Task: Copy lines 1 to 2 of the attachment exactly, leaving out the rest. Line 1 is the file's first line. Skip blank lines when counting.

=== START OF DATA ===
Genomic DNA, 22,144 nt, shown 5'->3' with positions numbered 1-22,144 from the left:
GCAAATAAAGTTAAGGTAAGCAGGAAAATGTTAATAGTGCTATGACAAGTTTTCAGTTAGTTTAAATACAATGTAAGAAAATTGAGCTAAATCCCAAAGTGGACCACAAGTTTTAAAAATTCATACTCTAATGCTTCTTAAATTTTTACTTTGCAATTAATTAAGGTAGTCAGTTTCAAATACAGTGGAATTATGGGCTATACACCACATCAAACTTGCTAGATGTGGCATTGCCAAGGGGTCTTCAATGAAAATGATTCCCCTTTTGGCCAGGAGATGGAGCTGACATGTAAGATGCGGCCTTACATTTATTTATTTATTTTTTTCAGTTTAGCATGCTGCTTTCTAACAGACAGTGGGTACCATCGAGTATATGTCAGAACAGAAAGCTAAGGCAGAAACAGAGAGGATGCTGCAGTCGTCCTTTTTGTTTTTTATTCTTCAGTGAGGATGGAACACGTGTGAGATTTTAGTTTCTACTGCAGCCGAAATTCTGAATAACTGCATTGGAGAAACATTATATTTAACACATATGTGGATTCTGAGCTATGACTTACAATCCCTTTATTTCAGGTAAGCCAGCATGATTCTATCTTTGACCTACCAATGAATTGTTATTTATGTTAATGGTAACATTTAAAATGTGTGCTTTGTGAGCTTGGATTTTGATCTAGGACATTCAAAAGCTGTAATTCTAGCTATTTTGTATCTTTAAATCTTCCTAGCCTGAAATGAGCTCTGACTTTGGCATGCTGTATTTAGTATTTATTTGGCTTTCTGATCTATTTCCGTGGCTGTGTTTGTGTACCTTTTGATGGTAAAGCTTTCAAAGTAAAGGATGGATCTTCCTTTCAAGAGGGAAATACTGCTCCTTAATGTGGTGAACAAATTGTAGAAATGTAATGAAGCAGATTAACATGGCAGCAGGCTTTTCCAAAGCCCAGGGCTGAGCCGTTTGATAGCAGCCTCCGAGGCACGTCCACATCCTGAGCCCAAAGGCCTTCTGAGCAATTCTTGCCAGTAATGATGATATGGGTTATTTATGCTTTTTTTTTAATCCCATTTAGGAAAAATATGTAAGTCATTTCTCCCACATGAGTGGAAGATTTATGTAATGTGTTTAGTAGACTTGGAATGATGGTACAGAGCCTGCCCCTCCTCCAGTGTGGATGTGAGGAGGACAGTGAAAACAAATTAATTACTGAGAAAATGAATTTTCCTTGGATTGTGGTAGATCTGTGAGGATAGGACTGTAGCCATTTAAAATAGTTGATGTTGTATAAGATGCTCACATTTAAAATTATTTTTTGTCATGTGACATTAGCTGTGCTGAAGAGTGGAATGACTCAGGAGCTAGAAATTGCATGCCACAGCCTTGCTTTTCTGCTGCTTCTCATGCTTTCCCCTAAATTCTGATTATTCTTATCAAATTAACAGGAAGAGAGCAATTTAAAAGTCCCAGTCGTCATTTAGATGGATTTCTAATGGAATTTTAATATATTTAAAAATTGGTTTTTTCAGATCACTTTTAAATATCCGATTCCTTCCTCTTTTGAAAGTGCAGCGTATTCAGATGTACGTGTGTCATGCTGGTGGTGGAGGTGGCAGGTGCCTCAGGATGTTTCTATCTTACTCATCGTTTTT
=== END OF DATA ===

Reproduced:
Genomic DNA, 22,144 nt, shown 5'->3' with positions numbered 1-22,144 from the left:
GCAAATAAAGTTAAGGTAAGCAGGAAAATGTTAATAGTGCTATGACAAGTTTTCAGTTAGTTTAAATACAATGTAAGAAAATTGAGCTAAATCCCAAAGTGGACCACAAGTTTTAAAAATTCATACTCTAATGCTTCTTAAATTTTTACTTTGCAATTAATTAAGGTAGTCAGTTTCAAATACAGTGGAATTATGGGCTATACACCACATCAAACTTGCTAGATGTGGCATTGCCAAGGGGTCTTCAATGAAAATGATTCCCCTTTTGGCCAGGAGATGGAGCTGACATGTAAGATGCGGCCTTACATTTATTTATTTATTTTTTTCAGTTTAGCATGCTGCTTTCTAACAGACAGTGGGTACCATCGAGTATATGTCAGAACAGAAAGCTAAGGCAGAAACAGAGAGGATGCTGCAGTCGTCCTTTTTGTTTTTTATTCTTCAGTGAGGATGGAACACGTGTGAGATTTTAGTTTCTACTGCAGCCGAAATTCTGAATAACTGCATTGGAGAAACATTATATTTAACACATATGTGGATTCTGAGCTATGACTTACAATCCCTTTATTTCAGGTAAGCCAGCATGATTCTATCTTTGACCTACCAATGAATTGTTATTTATGTTAATGGTAACATTTAAAATGTGTGCTTTGTGAGCTTGGATTTTGATCTAGGACATTCAAAAGCTGTAATTCTAGCTATTTTGTATCTTTAAATCTTCCTAGCCTGAAATGAGCTCTGACTTTGGCATGCTGTATTTAGTATTTATTTGGCTTTCTGATCTATTTCCGTGGCTGTGTTTGTGTACCTTTTGATGGTAAAGCTTTCAAAGTAAAGGATGGATCTTCCTTTCAAGAGGGAAATACTGCTCCTTAATGTGGTGAACAAATTGTAGAAATGTAATGAAGCAGATTAACATGGCAGCAGGCTTTTCCAAAGCCCAGGGCTGAGCCGTTTGATAGCAGCCTCCGAGGCACGTCCACATCCTGAGCCCAAAGGCCTTCTGAGCAATTCTTGCCAGTAATGATGATATGGGTTATTTATGCTTTTTTTTTAATCCCATTTAGGAAAAATATGTAAGTCATTTCTCCCACATGAGTGGAAGATTTATGTAATGTGTTTAGTAGACTTGGAATGATGGTACAGAGCCTGCCCCTCCTCCAGTGTGGATGTGAGGAGGACAGTGAAAACAAATTAATTACTGAGAAAATGAATTTTCCTTGGATTGTGGTAGATCTGTGAGGATAGGACTGTAGCCATTTAAAATAGTTGATGTTGTATAAGATGCTCACATTTAAAATTATTTTTTGTCATGTGACATTAGCTGTGCTGAAGAGTGGAATGACTCAGGAGCTAGAAATTGCATGCCACAGCCTTGCTTTTCTGCTGCTTCTCATGCTTTCCCCTAAATTCTGATTATTCTTATCAAATTAACAGGAAGAGAGCAATTTAAAAGTCCCAGTCGTCATTTAGATGGATTTCTAATGGAATTTTAATATATTTAAAAATTGGTTTTTTCAGATCACTTTTAAATATCCGATTCCTTCCTCTTTTGAAAGTGCAGCGTATTCAGATGTACGTGTGTCATGCTGGTGGTGGAGGTGGCAGGTGCCTCAGGATGTTTCTATCTTACTCATCGTTTTT